IUCN Red List species status – Near Threatened


Mexican redknee tarantula threats

This particular species is the most popular captive tarantula species in the world, and prior to 1985 it was collected in thousands (6). Habitat loss is now the major threat to the Mexican redknee tarantula.


Mexican redknee tarantula conservation

Listed on Appendix II of the Convention on International Trade in Endangered Species (CITES) in 1985, the Mexican redknee tarantula can now only be traded internationally according to quotas and with trade permits (6), and in Mexico permits are required to collect or remove any spider from the Theraphosid family (5).

View information on this species at the UNEP World Conservation Monitoring Centre.

Find out more

For further information on the Mexican redknee tarantula: 

  • Locht, A., Yáñez, M. and Vázquez, I. (1999) Distribution and natural history of Mexican species of Brachypelma and Brachypelmides (Theraphosidae, Theraphosinae) with morphological evidence to support their synonymy. The Journal of Arachnology, 27(1): 196-200.
  • West, R.C. (2005) The Brachypelma of Mexico. Journal of the British Tarantula Society, 20(4): 108-119.


Authenticated (25/03/08) by Rick West.



In Arachnida, the shield that covers the fused head and thorax (the part of the body located near the head) also known as ‘cephalothorax’.
A plant that sheds its leaves at the end of the growing season.
A chemical produced by an animal, which stimulates a behavioural or physiological response by another member of the same species.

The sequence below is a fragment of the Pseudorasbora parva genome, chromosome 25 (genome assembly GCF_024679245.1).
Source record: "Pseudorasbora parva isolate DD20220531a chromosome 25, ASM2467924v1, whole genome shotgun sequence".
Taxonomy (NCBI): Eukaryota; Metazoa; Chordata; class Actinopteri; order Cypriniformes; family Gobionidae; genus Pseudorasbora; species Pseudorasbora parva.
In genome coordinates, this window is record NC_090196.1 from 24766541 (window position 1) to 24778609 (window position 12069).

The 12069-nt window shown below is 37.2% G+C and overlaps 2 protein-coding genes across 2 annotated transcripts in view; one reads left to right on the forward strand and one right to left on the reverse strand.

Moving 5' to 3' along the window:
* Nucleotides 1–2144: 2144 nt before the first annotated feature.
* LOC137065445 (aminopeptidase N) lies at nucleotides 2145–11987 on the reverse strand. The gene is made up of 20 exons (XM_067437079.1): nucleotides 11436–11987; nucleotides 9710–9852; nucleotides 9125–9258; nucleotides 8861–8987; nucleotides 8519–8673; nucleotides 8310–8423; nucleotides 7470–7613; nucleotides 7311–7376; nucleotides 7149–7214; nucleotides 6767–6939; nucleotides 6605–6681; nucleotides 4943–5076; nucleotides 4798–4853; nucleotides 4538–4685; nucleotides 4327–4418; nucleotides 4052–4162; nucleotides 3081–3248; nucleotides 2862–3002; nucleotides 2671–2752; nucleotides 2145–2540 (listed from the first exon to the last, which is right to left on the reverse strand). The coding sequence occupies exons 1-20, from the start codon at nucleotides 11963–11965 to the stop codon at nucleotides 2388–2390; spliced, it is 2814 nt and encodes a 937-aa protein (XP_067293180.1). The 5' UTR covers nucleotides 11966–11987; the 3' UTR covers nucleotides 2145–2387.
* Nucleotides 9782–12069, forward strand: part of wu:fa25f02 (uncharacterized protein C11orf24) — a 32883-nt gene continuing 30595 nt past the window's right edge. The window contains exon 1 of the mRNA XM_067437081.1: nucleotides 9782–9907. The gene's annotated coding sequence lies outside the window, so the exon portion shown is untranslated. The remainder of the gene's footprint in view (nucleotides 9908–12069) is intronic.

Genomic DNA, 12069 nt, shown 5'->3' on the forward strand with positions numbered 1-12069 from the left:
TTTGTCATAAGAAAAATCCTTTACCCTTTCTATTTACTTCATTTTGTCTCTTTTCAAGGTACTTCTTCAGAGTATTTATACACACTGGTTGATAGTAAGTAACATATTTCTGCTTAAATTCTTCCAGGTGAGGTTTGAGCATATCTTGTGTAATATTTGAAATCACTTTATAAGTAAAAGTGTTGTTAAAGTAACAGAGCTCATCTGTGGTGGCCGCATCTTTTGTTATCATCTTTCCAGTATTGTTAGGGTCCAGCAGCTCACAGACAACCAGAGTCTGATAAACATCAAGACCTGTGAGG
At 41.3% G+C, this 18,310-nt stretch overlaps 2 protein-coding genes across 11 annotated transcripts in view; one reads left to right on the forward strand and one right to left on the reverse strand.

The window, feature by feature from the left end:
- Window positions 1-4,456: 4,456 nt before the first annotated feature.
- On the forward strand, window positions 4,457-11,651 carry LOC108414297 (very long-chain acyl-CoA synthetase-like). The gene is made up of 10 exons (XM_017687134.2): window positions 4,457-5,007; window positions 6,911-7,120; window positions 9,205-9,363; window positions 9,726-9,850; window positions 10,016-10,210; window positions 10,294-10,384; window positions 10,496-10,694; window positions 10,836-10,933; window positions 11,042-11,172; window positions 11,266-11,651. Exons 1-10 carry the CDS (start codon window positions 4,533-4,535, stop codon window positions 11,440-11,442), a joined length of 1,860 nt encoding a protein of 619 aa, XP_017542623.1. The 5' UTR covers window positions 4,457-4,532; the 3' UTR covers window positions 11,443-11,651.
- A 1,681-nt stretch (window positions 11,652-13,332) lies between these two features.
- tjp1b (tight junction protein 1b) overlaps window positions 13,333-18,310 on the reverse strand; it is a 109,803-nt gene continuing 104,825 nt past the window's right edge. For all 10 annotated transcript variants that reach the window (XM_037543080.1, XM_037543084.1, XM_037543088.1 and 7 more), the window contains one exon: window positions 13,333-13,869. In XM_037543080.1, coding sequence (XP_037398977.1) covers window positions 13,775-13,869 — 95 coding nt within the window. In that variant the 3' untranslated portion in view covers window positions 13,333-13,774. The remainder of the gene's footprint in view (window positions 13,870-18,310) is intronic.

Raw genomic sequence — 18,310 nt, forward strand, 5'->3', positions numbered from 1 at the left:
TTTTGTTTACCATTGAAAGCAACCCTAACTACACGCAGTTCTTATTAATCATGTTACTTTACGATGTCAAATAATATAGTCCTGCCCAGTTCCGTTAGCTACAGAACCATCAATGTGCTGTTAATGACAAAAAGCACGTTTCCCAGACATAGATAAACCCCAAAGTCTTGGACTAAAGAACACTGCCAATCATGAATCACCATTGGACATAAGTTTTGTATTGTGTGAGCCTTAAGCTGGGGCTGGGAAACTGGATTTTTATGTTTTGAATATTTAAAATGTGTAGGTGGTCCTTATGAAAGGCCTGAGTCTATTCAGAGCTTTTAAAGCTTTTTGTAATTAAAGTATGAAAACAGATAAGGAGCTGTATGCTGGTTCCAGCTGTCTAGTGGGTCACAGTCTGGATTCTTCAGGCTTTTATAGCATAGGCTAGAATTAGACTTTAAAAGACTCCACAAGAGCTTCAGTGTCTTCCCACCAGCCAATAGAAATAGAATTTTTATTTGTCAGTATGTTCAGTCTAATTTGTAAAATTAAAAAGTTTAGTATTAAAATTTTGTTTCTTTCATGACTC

Species that produce and can inject poisonous venom under the skin (usually through a bite or sting), causing injury, illness, or death.


  1. IUCN Red List (March, 2011)
  2. CITES (May, 2005)
  3. Jacksonville Zoo (March, 2008)
  4. The Big Zoo (March, 2008)
  5. West, R.C. (2005) The Brachypelma of Mexico. Journal of the British Tarantula Society, 20(4): 108 - 119.
  6. Baxter, R.N. (1993) Keeping and Breeding Tarantulas. Chudleigh Publishing, Ilford, Essex.
  7. West, R.C. (2008) Pers. comm.

Image credit

Mexican redknee tarantula on sand  
Mexican redknee tarantula on sand

© Jim Tuten / Animals Animals

Animals Animals / Earth Scenes
17 Railroad Avenue
United States of America
Tel: +01 (518) 3925500
Fax: +01 (518) 3925550


Link to this photo

Arkive species - Mexican redknee tarantula (Brachypelma smithi) Embed this Arkive thumbnail link ("portlet") by copying and pasting the code below.

Terms of Use - The displayed portlet may be used as a link from your website to Arkive's online content for private, scientific, conservation or educational purposes only. It may NOT be used within Apps.

Read more about



MyARKive offers the scrapbook feature to signed-up members, allowing you to organize your favourite Arkive images and videos and share them with friends.

Play the Team WILD game:

Team WILD, an elite squadron of science superheroes, needs your help! Your mission: protect and conserve the planet’s species and habitats from destruction.

Conservation in Action

Which species are on the road to recovery? Find out now »

This species is featured in:

Help us share the wonders of the natural world. Donate today!


Back To Top